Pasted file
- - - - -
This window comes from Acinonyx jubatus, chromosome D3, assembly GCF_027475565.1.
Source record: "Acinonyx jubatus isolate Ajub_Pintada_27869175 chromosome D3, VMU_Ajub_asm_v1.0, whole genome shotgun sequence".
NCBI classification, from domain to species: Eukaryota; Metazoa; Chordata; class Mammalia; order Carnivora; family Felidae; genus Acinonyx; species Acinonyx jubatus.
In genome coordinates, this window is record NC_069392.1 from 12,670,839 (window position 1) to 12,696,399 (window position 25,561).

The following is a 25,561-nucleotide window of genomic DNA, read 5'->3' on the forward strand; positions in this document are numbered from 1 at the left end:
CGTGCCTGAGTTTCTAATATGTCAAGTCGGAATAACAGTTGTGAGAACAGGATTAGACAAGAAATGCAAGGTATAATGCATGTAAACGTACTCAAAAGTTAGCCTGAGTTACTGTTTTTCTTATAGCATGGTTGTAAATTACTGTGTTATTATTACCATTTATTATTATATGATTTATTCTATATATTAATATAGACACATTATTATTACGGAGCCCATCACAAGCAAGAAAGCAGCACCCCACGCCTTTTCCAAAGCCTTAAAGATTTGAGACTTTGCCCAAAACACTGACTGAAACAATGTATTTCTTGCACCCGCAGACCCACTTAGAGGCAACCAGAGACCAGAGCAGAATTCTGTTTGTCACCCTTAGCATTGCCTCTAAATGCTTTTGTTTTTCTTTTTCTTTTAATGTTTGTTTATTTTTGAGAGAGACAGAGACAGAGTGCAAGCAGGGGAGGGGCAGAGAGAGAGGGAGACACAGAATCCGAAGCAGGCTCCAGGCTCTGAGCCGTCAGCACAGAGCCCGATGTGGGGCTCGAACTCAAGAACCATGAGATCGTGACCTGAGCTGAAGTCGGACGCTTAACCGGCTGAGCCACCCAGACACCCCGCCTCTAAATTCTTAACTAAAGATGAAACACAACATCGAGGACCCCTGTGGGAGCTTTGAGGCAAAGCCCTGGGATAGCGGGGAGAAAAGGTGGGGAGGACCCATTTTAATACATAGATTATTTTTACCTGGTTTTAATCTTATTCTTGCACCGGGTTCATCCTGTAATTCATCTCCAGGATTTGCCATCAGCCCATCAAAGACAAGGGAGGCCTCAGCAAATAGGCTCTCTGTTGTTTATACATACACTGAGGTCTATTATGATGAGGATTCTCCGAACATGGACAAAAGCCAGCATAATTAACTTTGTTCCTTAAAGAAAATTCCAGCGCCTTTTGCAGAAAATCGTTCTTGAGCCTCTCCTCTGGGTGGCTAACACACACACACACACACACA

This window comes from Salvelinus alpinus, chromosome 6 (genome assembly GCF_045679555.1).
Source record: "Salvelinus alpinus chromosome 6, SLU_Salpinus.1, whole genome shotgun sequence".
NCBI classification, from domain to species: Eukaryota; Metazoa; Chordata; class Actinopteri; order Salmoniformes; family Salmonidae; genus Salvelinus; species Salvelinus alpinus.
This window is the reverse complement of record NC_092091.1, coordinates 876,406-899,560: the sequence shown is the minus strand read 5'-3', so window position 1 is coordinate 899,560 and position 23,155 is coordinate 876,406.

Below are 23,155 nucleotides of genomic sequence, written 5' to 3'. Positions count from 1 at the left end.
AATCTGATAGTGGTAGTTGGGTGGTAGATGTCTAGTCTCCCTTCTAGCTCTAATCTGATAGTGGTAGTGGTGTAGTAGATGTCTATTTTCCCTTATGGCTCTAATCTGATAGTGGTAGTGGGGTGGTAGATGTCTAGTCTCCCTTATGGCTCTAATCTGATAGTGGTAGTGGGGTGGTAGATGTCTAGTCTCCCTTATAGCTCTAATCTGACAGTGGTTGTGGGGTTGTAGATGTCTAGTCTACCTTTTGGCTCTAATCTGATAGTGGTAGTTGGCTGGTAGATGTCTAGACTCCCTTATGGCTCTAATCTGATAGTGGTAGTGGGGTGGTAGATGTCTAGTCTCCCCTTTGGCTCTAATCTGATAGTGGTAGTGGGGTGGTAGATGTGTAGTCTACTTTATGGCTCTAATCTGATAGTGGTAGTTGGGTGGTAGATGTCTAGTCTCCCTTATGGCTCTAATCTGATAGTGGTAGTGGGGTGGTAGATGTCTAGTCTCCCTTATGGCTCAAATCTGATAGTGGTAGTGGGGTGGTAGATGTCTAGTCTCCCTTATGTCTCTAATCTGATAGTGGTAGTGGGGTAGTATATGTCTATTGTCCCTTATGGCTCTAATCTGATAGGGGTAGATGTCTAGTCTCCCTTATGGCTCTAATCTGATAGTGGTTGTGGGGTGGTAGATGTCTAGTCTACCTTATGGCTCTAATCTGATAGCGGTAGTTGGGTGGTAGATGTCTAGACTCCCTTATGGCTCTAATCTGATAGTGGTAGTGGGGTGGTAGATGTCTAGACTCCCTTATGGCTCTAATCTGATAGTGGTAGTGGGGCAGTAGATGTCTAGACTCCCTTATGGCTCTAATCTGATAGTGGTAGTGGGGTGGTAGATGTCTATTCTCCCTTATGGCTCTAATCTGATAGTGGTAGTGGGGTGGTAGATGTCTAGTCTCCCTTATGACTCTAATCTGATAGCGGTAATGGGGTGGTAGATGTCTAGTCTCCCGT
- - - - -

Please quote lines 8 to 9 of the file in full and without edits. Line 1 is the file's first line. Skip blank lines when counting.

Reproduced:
Source record: "Salvelinus alpinus chromosome 6, SLU_Salpinus.1, whole genome shotgun sequence".
NCBI classification, from domain to species: Eukaryota; Metazoa; Chordata; class Actinopteri; order Salmoniformes; family Salmonidae; genus Salvelinus; species Salvelinus alpinus.